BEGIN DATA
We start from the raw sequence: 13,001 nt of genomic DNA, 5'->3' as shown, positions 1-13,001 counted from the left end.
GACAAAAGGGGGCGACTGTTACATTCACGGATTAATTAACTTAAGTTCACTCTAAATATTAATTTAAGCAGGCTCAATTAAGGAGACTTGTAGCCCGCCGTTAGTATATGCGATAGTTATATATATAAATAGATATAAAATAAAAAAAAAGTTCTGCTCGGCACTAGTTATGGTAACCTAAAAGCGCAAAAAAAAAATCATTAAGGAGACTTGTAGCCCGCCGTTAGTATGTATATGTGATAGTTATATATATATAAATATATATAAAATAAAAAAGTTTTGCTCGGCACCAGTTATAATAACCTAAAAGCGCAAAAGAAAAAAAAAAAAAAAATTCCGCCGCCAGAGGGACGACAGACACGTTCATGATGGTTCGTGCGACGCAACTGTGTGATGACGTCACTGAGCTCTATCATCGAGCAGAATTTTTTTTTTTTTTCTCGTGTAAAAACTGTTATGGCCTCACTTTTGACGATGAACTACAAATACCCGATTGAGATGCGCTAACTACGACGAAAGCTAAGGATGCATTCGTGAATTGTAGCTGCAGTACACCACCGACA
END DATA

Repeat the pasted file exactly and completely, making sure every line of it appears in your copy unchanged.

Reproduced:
We start from the raw sequence: 13,001 nt of genomic DNA, 5'->3' as shown, positions 1-13,001 counted from the left end.
GACAAAAGGGGGCGACTGTTACATTCACGGATTAATTAACTTAAGTTCACTCTAAATATTAATTTAAGCAGGCTCAATTAAGGAGACTTGTAGCCCGCCGTTAGTATATGCGATAGTTATATATATAAATAGATATAAAATAAAAAAAAAGTTCTGCTCGGCACTAGTTATGGTAACCTAAAAGCGCAAAAAAAAAATCATTAAGGAGACTTGTAGCCCGCCGTTAGTATGTATATGTGATAGTTATATATATATAAATATATATAAAATAAAAAAGTTTTGCTCGGCACCAGTTATAATAACCTAAAAGCGCAAAAGAAAAAAAAAAAAAAAATTCCGCCGCCAGAGGGACGACAGACACGTTCATGATGGTTCGTGCGACGCAACTGTGTGATGACGTCACTGAGCTCTATCATCGAGCAGAATTTTTTTTTTTTTTCTCGTGTAAAAACTGTTATGGCCTCACTTTTGACGATGAACTACAAATACCCGATTGAGATGCGCTAACTACGACGAAAGCTAAGGATGCATTCGTGAATTGTAGCTGCAGTACACCACCGACA